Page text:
In this article, aquatics expert, Maria Bella, AFOIT, CPOI, LGI, provides an introduction to the safety standards relevant to pool fences.
Swimming Pool Fences
The illustration below represents a common fence used to surround residential pools. The fictional fence in this scenario meets some of the basic industry recommendations, while falling short of others. The experts at Robson Forensic commonly investigate drownings and pool related injuries involving a range of issues, including fences/guarding, suction entrapment, warnings, diving injuries, chemical exposures, water borne illnesses, and many others. If you seek an expert in the design or operation of a residential swimming pool or commercial aquatic facility, please contact Aquatics Expert, Maria Bella, AFOIT, CPOI, LGI, to discuss your case and how we can help.
Design Standards Shows in Illustration:
- The top of a pool fence must be at least 48 inches above grade, measured on the side of the fence that faces away from the swimming pool.
- When the release mechanism of the self-latching device is less than 54 inches above grade, the release mechanism for the gate should be at least 3 inches below the top of the gate and installed on the side facing the pool. Also, the gate and fence should have no opening greater than ½ inch within 18 inches of the latch release mechanism.
- If there are any decorative cutouts in the fence, the space within the cutouts should not exceed 1¾ inch.
- The spacing between vertical fence members should not exceed 4 inches.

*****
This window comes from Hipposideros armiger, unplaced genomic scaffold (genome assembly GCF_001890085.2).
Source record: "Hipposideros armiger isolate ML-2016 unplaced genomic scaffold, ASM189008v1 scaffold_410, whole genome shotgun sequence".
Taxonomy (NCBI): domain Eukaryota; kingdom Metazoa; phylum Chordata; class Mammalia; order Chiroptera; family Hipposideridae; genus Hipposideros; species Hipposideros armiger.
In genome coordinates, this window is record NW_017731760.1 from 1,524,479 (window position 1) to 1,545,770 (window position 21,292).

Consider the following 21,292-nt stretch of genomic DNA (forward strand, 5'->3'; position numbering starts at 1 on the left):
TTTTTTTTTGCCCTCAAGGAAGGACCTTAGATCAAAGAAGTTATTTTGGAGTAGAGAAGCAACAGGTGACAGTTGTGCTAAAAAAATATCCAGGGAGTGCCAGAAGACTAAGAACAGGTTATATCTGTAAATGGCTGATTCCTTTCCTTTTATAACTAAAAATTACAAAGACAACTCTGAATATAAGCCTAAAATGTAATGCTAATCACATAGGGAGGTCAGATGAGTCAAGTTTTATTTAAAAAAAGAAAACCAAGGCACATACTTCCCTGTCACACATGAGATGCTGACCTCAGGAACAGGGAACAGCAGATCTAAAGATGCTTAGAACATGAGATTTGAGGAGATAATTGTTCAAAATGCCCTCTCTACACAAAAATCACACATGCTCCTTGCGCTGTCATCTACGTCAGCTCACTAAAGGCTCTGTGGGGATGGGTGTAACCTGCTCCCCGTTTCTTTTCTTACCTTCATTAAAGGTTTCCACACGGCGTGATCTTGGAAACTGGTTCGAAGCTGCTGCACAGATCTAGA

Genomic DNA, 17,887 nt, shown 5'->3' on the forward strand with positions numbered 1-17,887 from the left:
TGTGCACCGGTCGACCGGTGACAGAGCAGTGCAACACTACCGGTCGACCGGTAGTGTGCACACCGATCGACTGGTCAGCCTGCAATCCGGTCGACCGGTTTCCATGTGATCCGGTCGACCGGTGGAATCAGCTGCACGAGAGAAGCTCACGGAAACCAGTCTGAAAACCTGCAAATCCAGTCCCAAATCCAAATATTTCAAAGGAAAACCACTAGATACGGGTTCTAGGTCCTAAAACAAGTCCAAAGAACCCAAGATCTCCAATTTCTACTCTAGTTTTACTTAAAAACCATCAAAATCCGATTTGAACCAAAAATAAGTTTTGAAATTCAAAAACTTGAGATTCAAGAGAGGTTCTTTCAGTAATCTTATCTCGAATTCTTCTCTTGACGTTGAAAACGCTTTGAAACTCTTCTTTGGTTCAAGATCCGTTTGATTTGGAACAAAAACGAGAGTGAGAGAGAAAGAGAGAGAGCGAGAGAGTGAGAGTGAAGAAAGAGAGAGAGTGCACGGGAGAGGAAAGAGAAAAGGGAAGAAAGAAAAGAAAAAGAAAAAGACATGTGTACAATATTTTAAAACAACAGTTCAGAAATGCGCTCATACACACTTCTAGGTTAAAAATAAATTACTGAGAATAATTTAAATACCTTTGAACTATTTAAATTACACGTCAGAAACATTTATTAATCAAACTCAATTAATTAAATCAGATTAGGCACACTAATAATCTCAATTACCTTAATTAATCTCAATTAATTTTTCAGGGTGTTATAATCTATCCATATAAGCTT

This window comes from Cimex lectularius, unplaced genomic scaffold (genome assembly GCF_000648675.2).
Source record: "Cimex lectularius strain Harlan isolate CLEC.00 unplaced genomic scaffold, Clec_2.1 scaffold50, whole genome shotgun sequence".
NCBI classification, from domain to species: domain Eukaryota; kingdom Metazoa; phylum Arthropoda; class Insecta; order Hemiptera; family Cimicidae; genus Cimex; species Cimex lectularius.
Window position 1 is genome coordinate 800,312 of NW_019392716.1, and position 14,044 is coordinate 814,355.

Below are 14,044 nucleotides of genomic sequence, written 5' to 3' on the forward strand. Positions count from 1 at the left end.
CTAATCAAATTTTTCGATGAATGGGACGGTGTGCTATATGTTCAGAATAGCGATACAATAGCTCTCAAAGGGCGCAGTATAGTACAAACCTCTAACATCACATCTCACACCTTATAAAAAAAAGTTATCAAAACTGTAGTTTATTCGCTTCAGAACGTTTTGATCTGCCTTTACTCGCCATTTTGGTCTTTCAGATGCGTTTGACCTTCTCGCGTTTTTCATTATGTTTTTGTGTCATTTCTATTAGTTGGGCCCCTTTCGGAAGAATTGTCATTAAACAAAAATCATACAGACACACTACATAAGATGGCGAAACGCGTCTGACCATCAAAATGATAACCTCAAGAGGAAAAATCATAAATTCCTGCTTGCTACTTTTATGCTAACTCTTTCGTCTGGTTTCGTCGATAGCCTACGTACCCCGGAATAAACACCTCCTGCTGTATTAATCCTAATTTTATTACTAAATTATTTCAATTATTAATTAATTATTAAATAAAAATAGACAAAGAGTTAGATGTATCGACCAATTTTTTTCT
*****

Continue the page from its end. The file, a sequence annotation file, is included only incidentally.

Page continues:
- Gates should open out from the pool and should be self-closing and self-latching.
- The maximum clearance at the bottom of the fence should not exceed 4 inches if installed over a solid surface (i.e. concrete) or 2 inches if installed over a soft surface (i.e. grass).
Other standards not portrayed in this illustration include:
- For a Chain Link Fence, the mesh size should not exceed 1¼ inches square,
- Maximum opening in latticework should not exceed 1¾ inch
- Power safety covers can be installed on pools to serve as safety barriers. Power safety covers should conform to the specifications in ASTMF 1346-91.
Maria Bella, AFOIT, CPOI, LGI - Bella has been actively involved in the aquatics industry for over 30 years. She has managed numerous swimming facilities as well as other sporting venues. She is a frequent lecturer at industry conferences, a Lifeguard Instructor, and 1 of only 4 Aquatic Facility Operator Instructor Trainers in the world. Bella has been conducting forensic investigations for over 5 years and has been qualified in federal and state courts.